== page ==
The Taiwan crisis appears to be a flashpoint between China and the US. China considers Taiwan it’s a territorial part, while the US has long maintained a policy of “strategic ambiguity” and has been contented with the “One China” policy for more than a couple of decades. But President Biden asseverated that the US would protect Taiwan militarily in the face of Chinese invasion. However, the US State Department clarified later that the US didn’t change its policy, yet Nancy Pelosi’s visit added insult to the injury, provoking China to demonstrate its military prowess in the Taiwanese waters.
With the growing concern of confrontation, the US and China will play chicken in the Taiwan Strait. Any strategic miscalculation can make escalation inevitable. The collision of two great powers, with gigantic economies and militaries, shifts global tectonic plates in such a way that will smash everything off for good. The war between the US and China will be different from those of the previous big powers.
War will not only be costly, but abominably horrific!
It is obvious that the US cannot stomach taking the bull by the horns, so it will provoke China by pulling its tail now and then. The US has created a ring of regional alliances—Quad and AUKUS—around the periphery of China to strategically harass it, but these alliances lack proficiency to contain China or browbeat it. Therefore, the US tries to irritate China by meddling in Taiwan’s affairs, which is China’s Achilles’ heel.
To get to the bottom of the crisis, what are the strategic objectives of the US in Taiwan? Protecting democracy in Taiwan is not the rationale behind the US changing policy, but controlling the South China Sea and being the dominant power of the Pacific waters through alliances, which consider China as a rival, are perhaps the chief inducements. Moreover, the US intends to get China embroiled in a war that should shatter its economy. Hence, the US can break the resistance of the enemy even without fighting. Similarly, war will ignite domestic chaos in China that may cause the fall of the Communist Party of China (CPC) rule—a thorn in the US’ flesh.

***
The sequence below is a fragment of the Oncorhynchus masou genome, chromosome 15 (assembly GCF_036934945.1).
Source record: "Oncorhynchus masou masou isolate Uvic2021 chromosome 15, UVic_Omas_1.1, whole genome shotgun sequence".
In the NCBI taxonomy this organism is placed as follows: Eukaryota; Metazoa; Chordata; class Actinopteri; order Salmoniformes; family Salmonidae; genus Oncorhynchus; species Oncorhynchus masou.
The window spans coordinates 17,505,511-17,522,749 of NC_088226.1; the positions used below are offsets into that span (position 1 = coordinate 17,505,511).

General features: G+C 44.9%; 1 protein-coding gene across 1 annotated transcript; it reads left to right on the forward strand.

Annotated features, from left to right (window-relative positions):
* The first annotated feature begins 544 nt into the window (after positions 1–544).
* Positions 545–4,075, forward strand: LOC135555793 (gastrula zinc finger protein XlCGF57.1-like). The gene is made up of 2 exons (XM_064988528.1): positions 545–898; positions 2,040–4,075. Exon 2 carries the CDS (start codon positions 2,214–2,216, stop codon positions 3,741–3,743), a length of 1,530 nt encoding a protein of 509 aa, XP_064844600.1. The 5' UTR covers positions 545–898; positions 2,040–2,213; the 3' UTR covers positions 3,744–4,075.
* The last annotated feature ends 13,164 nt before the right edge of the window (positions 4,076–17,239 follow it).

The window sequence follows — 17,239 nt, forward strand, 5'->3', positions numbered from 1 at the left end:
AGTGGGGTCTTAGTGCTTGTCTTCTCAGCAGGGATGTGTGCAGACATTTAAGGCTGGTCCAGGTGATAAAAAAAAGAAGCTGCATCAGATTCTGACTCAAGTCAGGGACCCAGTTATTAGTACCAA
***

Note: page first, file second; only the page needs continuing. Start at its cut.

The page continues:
It will be a repeat of the tragedy in Taiwan that is afoot in Ukraine. After the Ukraine war, Russia will be a declining great power as this war consumes its energy considerably. Russia will not compete with the US in the long run because the Ukraine war not only shatters its economy, but also its manpower, national morale, institutions, military, and industries, which are some elements of national power.
In the same way, China will pay a heavy price provided it attempts to occupy Taiwan by force. Its economy will receive a major blow by the dint of war. Switching economic power to military prowess will have horrendous repercussions on its growing might. Though the US will not engage in direct military confrontation, it maneuvers to get engaged rival powers in costly wars to prevent its own decline by arresting the rise of other potential peers. To illustrate, it happened during the Word Wars of the 20th Century as the US maintained a policy of isolation for some time, but it provided belligerent powers with arms and ammunitions to fight. Thus, the US preserved the energy that enabled it to be the global dominant power after the World Wars.
Similarly, the twin crises—Ukraine and Taiwan—will be a blessing in disguise for the US. The US will not protect Taiwan militarily, but supply arms and ammunitions to the Taiwanese army to fight its own battle as the Ukrainian army is doing against Russia. It is a deliberate US policy to provoke China to use force against Taiwan, and the US will help Taiwan to get independence. It will be a fool’s errand for Taiwan if it tries to clash with China just for the strategic objectives of the US. However, geopolitical tensions of great powers are sometimes opportunities for smaller powers to cash in on the opportunity of great power rivalry to attain their national interests. But such a chance strikes only once in a blue moon.
Comparatively, the Taiwan crisis will be different from that of Ukraine
However, the strategic aims of Russia are to maintain a buffer zone, protect its sphere of influence, oppose the eastward expansion of NATO, and sustain its regional dominance. And Ukraine is an independent country that has a legal carte blanche to protect its sovereignty through the doctrine of national security against a belligerent power, and the international community has legal obligations in international law to side with an oppressed state.
Nonetheless, unlike Ukraine, Taiwan is not an independent state, but an autonomous/breakaway province of China. There has no legal sanction to coerce China over Taiwan—but for the human rights issues. The Taiwan crisis will drive a further wedge between the US and China. The island state will be proverbial grass that suffers by the dint of fight between the two strategic elephants. Simply, it is not just an issue of the island state, but it is a bone of contention between two global powers for global supremacy in the Asia-Pacific region.
Finally, the US-China tensions have abominable ramifications on global peace and stability. The Ukraine crisis and the Covid-19 pandemic have already brought the world economy in shamble, and another crisis in the Taiwan strait will aggravate the situation. In addition to this, cooperation on ecological degradation, nuclear proliferation, pandemics, and global inequality will be unattainable in a confrontational environment. Therefore, both powers should resolve their differences through deft diplomacy and dialogue.
The writer is a strategic affair and foreign policy analyst. He often analyzes global affairs through the lenses of realism. He tweets at @drsho_aib. The views expressed in this article are the author’s own and do not necessarily reflect the editorial policy of Global Village Space.